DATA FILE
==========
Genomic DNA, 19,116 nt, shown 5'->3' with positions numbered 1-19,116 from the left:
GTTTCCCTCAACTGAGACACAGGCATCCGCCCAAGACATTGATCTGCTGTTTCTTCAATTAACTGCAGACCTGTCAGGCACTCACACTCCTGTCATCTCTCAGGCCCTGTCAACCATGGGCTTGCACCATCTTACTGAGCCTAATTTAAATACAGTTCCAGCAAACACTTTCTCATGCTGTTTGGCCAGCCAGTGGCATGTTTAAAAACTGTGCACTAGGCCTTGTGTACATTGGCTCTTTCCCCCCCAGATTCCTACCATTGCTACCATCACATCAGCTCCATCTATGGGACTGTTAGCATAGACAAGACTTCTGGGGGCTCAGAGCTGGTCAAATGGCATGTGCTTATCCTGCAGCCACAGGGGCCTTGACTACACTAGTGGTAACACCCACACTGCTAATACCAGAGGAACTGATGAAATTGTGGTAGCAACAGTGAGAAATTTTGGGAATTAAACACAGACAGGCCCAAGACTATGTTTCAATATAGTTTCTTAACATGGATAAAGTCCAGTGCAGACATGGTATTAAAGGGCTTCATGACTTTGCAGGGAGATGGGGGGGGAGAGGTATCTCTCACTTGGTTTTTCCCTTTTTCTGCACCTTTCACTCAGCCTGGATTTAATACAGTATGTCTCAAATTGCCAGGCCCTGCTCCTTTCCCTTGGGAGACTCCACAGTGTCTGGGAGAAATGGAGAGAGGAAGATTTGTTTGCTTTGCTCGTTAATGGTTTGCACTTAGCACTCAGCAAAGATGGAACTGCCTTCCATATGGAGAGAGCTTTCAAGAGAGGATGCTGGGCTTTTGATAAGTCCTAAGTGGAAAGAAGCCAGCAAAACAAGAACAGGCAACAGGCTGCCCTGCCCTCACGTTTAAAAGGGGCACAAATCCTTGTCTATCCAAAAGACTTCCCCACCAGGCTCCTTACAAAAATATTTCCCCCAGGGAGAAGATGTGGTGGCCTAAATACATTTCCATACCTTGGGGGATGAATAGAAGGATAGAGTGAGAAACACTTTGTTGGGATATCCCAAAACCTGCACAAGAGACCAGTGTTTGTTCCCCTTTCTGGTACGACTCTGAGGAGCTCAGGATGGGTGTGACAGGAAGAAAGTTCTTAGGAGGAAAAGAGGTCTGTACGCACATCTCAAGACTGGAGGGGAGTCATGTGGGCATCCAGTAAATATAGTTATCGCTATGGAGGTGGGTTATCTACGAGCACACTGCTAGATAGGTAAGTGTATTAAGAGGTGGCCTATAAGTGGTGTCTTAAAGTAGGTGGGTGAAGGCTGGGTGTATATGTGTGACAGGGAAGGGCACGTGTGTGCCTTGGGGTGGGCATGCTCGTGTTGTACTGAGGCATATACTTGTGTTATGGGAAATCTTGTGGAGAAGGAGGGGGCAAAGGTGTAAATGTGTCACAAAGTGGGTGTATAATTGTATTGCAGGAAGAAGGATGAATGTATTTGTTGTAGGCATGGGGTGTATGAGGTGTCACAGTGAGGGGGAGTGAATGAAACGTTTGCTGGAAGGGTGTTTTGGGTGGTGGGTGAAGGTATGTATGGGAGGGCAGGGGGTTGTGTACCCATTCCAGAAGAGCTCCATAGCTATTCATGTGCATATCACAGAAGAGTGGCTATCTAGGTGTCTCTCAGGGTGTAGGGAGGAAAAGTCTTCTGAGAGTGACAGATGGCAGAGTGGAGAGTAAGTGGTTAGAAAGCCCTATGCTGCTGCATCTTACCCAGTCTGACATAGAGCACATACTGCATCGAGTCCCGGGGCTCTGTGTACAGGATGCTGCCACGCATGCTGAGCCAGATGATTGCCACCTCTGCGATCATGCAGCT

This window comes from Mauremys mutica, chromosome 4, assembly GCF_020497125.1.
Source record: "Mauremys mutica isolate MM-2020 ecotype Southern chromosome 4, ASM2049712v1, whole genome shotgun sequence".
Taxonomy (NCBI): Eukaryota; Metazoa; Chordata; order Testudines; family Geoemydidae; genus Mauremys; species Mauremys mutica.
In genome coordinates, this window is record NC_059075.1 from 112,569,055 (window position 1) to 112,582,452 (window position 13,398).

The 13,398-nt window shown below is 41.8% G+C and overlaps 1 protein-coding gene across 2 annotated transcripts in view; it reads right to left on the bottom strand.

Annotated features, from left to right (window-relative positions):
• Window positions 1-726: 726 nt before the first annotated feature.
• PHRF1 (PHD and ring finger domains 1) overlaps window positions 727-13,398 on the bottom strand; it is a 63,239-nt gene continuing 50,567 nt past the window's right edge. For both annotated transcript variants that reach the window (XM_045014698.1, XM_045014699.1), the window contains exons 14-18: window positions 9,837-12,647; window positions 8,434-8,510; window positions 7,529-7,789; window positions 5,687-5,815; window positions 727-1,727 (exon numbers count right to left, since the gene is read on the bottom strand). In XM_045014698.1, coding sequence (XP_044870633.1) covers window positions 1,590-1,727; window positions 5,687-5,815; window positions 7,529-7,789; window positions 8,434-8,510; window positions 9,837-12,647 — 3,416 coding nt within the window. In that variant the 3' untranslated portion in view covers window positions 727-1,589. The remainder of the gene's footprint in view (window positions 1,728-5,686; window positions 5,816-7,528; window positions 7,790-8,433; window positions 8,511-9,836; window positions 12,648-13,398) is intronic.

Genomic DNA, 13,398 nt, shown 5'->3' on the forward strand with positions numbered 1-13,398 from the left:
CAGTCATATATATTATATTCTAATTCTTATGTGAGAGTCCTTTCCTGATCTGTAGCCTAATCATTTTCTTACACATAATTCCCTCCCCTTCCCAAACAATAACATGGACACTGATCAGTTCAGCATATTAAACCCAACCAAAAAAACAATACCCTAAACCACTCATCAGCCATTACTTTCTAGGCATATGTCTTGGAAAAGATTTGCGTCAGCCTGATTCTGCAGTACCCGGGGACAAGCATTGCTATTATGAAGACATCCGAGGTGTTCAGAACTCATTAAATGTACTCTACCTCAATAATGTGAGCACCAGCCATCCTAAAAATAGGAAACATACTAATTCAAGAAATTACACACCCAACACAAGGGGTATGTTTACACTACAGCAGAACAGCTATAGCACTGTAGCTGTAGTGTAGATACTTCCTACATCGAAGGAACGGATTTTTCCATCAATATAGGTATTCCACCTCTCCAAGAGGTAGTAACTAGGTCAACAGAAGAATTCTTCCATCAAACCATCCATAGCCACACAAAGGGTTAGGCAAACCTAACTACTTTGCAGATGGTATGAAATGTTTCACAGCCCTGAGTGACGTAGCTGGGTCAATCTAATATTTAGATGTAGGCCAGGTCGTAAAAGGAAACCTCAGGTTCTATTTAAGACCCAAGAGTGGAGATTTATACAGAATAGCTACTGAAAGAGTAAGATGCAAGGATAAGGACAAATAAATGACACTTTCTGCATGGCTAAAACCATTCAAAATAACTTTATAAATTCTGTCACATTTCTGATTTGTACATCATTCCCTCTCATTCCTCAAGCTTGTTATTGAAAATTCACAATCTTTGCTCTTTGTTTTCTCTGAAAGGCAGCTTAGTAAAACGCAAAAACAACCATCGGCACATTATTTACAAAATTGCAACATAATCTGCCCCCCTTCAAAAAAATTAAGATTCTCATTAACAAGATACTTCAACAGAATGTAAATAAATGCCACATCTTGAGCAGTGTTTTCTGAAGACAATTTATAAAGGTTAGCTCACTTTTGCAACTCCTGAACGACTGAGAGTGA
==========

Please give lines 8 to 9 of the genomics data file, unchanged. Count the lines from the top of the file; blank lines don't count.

Annotated features, from left to right (window-relative positions):
• Window positions 1-726: 726 nt before the first annotated feature.